Richard the anxious tree

Tank Green/ March 16, 2024/ Writing Walking

Photo of a large, leafless beech tree with very tangled boughs close to its trunk. A blue sky and other wintery trees are in the background.

Photo of a large, leafless beech tree with very tangled boughs close to its trunk. A blue sky and other wintery trees are in the background.

Richard was an over-thinker, that’s why his boughs and branches were curled erratically and so close to his trunk: he couldn’t decide on the direction of growth. His stunted appendages, all cluttered and clustered around him, obscured his view. Thus, he only ever partially grasped the goings on of the woods, and in his half-knowledge there was a darkness: he always chose the most unhelpful and fearful point of view.

It had been a long time since the people of the forest had tried to talk him down from whatever terrified drama he was riding on. They had exhausted their capacity for trying to make him see sense. Nowadays, they observed him from a distance, and resigned to accept him as chaotic and panic-ridden. There goes Richard, they’d say, talking up the devil from the deep.

Richard was alone in his unhappy corner of the forest, and only the young and optimistic of each generation went forth under his tangled canopy and attempted to coax out some joy. In every generation there was at least one fox and 32 rabbits who were certain they had the insight necessary to help Richard come to terms with his torture-making self. Only the badgers and owls were born wise enough to know that Richard was who he was: trying to talk him down from whatever fear he was currently carried away with, was a futile quest. Just look at the birds who shared his space in the sky, they’d say, all of them neurotic and fearful to a one.

Richard was the type of tree where, if he spied a human with a saw or a large knife, he would sound all of the alarm bells down every single mycorrhizal ally, convinced that his time was coming to an end. No matter what the deer or the crows said about watching the human carve seats into fallen trees, Richard was adamant that he would be next. Harm was always imminent; it was a sorry way to live. Richard’s life was a series of ‘what if’s?’ and ‘oh no’s!’, and a blinding certainty of impending maleficence.

Fundamentally, Richard was always catastrophising. There wasn’t a worry in the world that he hadn’t considered. He had visualised every axe and every stroke, and every gust of wind brought with it the promise of hoards of Xylococculus betulae insects or spores of Petrakia liobae fungi ready to do him in. Every group of walkers were town planners mapping where they were going to put the new roads, or architects deciding where to put the houses. Nothing the forest people said about the National Trust mattered to Richard: life was ripe for a betrayal.

Close up photo of a leafless beech tree with very tangled boughs close to its trunk. A blue sky is in the background.

Close up photo of a leafless beech tree with very tangled boughs close to its trunk. A blue sky is in the background.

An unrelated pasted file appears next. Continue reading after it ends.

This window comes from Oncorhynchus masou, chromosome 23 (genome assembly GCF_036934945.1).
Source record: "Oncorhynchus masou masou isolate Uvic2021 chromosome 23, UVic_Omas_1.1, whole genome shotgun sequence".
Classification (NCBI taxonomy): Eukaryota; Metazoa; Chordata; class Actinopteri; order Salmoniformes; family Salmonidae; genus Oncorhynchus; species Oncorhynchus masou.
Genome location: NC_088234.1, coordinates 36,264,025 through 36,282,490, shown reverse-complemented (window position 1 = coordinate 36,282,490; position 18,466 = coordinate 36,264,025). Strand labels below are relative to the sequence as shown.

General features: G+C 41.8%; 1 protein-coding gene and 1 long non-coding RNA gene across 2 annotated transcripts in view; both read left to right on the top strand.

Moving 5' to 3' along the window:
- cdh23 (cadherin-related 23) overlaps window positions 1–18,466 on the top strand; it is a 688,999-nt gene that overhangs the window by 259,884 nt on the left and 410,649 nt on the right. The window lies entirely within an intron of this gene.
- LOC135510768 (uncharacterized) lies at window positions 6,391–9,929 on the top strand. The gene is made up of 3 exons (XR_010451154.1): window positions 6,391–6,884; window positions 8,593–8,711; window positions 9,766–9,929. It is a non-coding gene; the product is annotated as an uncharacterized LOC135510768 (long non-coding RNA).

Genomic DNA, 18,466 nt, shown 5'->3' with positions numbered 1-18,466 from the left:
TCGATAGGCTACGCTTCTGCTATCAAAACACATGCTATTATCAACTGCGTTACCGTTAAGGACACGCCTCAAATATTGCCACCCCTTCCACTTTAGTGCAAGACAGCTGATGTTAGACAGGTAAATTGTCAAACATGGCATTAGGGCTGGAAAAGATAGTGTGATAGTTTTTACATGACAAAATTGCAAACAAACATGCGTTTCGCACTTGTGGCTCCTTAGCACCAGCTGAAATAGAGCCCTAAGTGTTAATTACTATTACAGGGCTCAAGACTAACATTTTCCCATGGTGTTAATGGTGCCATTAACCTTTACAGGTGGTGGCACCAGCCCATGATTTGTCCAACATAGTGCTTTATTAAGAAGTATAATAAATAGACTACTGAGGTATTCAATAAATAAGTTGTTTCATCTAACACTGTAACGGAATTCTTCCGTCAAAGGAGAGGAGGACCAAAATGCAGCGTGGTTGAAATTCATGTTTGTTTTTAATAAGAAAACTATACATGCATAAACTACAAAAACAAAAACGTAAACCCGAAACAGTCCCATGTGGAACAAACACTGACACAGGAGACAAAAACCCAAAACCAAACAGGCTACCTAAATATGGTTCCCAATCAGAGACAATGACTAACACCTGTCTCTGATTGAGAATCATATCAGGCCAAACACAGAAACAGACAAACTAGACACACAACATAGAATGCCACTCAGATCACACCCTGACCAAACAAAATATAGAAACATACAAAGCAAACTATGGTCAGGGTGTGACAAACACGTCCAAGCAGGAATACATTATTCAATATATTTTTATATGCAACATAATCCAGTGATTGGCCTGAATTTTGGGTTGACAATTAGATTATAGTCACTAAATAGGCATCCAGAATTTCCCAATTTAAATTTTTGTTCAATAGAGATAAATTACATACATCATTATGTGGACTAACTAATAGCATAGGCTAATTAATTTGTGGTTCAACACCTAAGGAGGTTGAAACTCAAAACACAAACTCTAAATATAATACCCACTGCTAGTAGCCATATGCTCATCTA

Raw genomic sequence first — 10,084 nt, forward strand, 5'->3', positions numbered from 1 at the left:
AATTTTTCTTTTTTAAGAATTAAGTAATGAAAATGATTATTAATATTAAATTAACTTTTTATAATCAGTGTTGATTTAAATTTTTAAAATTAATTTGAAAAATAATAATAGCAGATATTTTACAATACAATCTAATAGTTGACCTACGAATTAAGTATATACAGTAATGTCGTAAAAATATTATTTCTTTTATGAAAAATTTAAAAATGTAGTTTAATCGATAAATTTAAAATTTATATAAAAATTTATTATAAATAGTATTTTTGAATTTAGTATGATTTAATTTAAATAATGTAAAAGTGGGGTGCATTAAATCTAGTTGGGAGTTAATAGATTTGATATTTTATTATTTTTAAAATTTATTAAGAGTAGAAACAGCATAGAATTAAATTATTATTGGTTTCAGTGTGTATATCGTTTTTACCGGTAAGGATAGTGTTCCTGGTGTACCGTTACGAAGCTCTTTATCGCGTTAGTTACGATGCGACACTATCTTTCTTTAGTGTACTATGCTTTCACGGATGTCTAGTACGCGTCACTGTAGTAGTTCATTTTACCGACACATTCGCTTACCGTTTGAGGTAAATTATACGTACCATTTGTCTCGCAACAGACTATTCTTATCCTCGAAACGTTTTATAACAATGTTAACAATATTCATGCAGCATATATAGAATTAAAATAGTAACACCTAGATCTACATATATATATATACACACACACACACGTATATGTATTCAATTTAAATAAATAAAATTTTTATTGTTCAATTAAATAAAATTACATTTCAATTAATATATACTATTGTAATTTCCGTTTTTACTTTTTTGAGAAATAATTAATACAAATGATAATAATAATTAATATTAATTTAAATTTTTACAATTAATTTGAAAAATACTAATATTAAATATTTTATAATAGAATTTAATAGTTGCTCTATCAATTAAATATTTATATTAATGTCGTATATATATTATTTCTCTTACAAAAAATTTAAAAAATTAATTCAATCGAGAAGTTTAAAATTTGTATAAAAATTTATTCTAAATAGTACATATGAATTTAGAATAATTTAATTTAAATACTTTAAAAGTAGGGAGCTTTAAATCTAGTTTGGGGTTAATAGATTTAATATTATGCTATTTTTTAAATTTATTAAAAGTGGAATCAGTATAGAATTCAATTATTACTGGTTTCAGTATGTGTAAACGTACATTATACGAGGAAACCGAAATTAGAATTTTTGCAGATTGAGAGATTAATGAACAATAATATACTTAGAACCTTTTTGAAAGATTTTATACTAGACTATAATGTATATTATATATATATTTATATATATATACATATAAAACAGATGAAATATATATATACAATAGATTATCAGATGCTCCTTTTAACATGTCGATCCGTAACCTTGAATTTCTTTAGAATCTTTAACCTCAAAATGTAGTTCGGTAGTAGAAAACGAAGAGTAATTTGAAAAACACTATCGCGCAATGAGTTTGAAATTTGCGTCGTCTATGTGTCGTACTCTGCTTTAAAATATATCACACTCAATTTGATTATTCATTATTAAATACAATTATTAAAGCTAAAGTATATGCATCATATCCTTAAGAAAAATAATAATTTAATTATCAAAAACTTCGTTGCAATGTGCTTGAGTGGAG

One day, fourteen years after the last mycorrhiza had retreated from Richard’s bitter roots, a traveller from afar walked through that forest. A good traveller, a kind traveller, but, unbeknownst to her, a Cryptococcus fagisuga insect had hitched a ride on her rucksack. When Crispin (for that was the scale insect’s name) spied Richard, she dropped down from the traveller’s bag, and scurried her way over to him. Richard looked especially nourishing to her fagisuga eyes; somehow she sensed he was as alone in root and bark as he was in mind.

Three days after feasting on Richard’s bitter but nutritious wood-flesh, Crispin lay four eggs, thereafter she promptly expired. Those four eggs eventually became her heirs who ate, laid more eggs, and also expired, until eventually, a whole colony of Cryptococcus fagisuga were sampling Richard’s fine beech wood-flesh, laying eggs, and dying in a short, but deadly, circle of life. And so this time, this time when the wind blew in some Nectria coccinea spores, the fungi found open tree-wounds on which to gain purchase.

Thirteen thousand lifecycles AC (After Crispin), Richard suddenly realised that the discomfort he was feeling was not an imagined future or past, but very much due to the present moment. He gingerly searched about his trunk and branches, until he found the festering colony of Crispin’s progeny and the ever multiplying fungi.

Richard howled and Richard cried, and all of the forest people heard him. The robins and the magpies went to look first, swiftly followed by the wood mice and the rats. All shook their sorry heads and recognised the disaster. Try as they might, there was no time for Richard’s siblings to reconnect the mycorrhizal network: he was alone in his fight, much to the fungi’s delectation and delight.

And so one day, in a future far, far away, Richard, under the weight of all those Crispins and coccineas, slowly fell down to the ground. The moral of this story is, dear reader, that it is best not to let your mind take control – it’s genuinely nowhere near as clever or prescient as it thinks it is. Truly, it is best not to see the world in ‘half-empty’ terms. Sincerely, it is best not to swim in seas of anxiety amidst reefs of ‘what if’s?’, because, in the end, as every cyclist knows, we always go in the direction we look.